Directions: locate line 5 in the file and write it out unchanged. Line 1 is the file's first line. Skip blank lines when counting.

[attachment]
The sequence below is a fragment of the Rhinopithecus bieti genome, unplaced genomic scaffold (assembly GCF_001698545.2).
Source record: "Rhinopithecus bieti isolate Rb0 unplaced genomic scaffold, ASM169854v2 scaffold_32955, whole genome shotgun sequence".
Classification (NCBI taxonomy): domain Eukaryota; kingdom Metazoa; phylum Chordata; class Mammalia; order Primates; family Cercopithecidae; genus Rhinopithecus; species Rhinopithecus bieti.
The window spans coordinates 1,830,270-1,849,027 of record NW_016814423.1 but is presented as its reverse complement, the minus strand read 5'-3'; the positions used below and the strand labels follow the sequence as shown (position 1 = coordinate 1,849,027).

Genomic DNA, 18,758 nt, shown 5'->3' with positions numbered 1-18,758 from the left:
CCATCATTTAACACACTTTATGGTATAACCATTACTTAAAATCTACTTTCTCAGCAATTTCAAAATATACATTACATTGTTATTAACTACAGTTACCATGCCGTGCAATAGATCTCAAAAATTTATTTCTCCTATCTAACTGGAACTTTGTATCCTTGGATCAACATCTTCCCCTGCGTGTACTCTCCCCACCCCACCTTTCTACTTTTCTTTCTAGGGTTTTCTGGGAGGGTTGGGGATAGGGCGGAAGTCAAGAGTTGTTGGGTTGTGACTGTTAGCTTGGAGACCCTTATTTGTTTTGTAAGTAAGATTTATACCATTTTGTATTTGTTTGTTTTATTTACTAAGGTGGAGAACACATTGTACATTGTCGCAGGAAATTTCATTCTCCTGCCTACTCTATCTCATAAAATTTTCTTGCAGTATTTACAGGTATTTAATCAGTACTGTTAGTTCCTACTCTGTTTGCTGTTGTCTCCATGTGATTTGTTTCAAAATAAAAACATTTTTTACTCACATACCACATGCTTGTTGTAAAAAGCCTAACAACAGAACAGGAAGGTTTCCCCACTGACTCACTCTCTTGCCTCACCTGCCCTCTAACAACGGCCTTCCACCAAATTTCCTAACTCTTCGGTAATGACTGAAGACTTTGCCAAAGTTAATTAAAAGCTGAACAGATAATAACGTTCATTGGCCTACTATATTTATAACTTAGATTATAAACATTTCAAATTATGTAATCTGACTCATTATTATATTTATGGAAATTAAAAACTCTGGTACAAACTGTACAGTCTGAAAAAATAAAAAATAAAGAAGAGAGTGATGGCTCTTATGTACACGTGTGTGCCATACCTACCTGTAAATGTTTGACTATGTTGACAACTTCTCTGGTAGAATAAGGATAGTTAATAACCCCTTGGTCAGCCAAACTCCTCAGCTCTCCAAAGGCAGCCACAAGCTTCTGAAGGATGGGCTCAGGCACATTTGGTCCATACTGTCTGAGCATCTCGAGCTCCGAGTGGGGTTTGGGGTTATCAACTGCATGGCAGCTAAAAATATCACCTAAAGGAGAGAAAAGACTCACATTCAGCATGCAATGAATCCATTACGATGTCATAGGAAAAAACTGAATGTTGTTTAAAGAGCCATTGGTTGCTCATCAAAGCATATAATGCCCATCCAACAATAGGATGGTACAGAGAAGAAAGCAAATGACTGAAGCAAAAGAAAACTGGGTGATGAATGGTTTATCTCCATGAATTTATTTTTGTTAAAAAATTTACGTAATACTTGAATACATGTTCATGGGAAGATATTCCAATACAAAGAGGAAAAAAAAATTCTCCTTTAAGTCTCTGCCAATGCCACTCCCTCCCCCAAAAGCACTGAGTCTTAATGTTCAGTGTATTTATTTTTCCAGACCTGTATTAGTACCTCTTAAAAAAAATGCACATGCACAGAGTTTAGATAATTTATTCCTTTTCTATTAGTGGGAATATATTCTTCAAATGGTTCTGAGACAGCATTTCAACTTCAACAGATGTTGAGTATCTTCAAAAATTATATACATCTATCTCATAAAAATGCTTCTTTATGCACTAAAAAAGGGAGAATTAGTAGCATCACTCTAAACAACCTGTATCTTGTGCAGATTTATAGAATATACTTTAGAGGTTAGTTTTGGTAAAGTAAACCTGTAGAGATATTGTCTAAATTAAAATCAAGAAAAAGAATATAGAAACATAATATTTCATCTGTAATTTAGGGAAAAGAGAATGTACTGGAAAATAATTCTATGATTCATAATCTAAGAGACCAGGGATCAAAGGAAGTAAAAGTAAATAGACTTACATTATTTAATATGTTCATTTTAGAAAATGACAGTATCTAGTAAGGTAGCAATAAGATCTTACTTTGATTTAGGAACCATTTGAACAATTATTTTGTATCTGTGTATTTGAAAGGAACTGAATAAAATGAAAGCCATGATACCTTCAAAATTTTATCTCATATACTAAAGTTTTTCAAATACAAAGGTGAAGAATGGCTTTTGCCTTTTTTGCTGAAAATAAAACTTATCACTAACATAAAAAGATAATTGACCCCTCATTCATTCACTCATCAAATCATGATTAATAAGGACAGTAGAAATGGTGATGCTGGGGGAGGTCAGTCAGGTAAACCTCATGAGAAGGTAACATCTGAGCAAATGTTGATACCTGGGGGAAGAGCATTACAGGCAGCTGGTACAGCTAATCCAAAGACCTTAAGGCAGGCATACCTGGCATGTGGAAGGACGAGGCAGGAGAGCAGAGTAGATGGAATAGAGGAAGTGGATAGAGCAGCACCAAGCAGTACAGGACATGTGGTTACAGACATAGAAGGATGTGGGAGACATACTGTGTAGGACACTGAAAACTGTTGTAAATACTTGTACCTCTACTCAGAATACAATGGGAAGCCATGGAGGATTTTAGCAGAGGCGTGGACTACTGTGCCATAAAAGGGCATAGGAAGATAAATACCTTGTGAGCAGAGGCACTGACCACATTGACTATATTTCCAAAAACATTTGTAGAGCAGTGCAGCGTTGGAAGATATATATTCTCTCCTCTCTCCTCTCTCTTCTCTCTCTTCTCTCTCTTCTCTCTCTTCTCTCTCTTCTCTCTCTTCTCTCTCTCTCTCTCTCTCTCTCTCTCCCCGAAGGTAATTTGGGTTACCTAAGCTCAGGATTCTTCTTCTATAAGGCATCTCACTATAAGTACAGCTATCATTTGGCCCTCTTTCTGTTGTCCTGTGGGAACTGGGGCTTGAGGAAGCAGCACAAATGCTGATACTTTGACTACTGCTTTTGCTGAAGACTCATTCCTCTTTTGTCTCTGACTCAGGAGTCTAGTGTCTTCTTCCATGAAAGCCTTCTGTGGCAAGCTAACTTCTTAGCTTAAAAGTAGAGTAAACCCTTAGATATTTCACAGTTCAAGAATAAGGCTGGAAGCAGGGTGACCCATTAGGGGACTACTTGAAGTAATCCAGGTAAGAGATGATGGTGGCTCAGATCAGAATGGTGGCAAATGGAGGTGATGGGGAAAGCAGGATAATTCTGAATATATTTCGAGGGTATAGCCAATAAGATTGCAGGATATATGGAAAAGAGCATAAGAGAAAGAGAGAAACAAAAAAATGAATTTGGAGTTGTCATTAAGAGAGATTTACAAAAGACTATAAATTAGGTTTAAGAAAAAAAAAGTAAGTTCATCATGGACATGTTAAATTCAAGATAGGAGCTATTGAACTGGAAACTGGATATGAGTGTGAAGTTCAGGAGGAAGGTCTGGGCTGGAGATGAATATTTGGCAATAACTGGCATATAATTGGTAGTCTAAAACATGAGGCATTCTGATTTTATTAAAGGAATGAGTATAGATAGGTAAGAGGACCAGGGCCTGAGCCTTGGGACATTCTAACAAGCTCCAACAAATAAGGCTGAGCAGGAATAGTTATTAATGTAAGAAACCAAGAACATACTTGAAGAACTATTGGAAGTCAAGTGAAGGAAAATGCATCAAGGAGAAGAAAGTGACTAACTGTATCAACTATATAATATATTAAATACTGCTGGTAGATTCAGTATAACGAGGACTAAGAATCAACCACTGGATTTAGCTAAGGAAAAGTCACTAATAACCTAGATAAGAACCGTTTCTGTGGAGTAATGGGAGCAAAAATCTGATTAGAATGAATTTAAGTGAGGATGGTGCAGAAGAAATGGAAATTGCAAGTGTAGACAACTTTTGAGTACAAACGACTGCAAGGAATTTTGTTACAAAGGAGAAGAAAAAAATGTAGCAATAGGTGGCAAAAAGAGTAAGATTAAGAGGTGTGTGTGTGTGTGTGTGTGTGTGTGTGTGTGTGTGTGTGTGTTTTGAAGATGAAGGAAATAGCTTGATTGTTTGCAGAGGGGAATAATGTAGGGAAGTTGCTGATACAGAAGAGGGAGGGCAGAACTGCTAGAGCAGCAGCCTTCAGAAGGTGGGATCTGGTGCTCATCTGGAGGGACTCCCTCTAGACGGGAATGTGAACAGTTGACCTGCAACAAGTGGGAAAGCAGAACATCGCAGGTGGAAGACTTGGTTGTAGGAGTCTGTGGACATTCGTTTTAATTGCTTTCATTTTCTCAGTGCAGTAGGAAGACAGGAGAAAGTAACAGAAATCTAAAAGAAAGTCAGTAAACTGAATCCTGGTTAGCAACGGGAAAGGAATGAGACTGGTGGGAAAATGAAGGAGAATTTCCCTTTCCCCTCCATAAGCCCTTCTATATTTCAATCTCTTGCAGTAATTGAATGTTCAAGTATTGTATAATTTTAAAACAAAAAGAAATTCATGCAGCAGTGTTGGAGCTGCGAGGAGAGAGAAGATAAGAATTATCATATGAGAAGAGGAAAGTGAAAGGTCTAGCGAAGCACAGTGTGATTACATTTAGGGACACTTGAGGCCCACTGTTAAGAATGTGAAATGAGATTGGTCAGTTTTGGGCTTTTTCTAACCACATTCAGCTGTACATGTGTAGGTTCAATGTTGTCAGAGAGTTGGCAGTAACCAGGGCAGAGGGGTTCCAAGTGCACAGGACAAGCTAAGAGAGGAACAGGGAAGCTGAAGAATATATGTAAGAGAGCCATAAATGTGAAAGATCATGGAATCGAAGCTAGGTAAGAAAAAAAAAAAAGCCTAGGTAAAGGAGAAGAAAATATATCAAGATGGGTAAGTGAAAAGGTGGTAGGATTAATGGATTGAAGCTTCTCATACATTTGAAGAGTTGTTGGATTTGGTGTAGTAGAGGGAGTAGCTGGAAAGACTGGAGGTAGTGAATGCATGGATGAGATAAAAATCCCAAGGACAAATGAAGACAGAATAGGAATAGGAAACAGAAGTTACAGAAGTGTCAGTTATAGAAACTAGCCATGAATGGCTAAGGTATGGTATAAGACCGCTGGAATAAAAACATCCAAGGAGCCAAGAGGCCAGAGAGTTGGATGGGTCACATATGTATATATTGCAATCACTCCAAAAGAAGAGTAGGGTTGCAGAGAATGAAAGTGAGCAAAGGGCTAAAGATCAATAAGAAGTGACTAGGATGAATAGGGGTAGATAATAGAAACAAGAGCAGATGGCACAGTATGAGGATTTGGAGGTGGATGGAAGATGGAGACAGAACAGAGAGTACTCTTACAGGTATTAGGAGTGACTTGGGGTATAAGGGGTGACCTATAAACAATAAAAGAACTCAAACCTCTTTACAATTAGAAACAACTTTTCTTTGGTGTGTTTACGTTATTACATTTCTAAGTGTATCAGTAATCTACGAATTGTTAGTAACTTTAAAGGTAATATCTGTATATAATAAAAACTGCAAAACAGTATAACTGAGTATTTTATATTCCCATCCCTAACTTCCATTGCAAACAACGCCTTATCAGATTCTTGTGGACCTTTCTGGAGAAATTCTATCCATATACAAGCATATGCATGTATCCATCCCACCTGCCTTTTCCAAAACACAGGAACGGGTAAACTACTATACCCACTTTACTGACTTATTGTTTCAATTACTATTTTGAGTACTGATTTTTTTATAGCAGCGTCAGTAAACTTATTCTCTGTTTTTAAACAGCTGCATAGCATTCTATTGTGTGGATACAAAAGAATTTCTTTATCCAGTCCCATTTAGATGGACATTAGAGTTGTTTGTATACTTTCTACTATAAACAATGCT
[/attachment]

Genomic DNA, 18,758 nt, shown 5'->3' with positions numbered 1-18,758 from the left: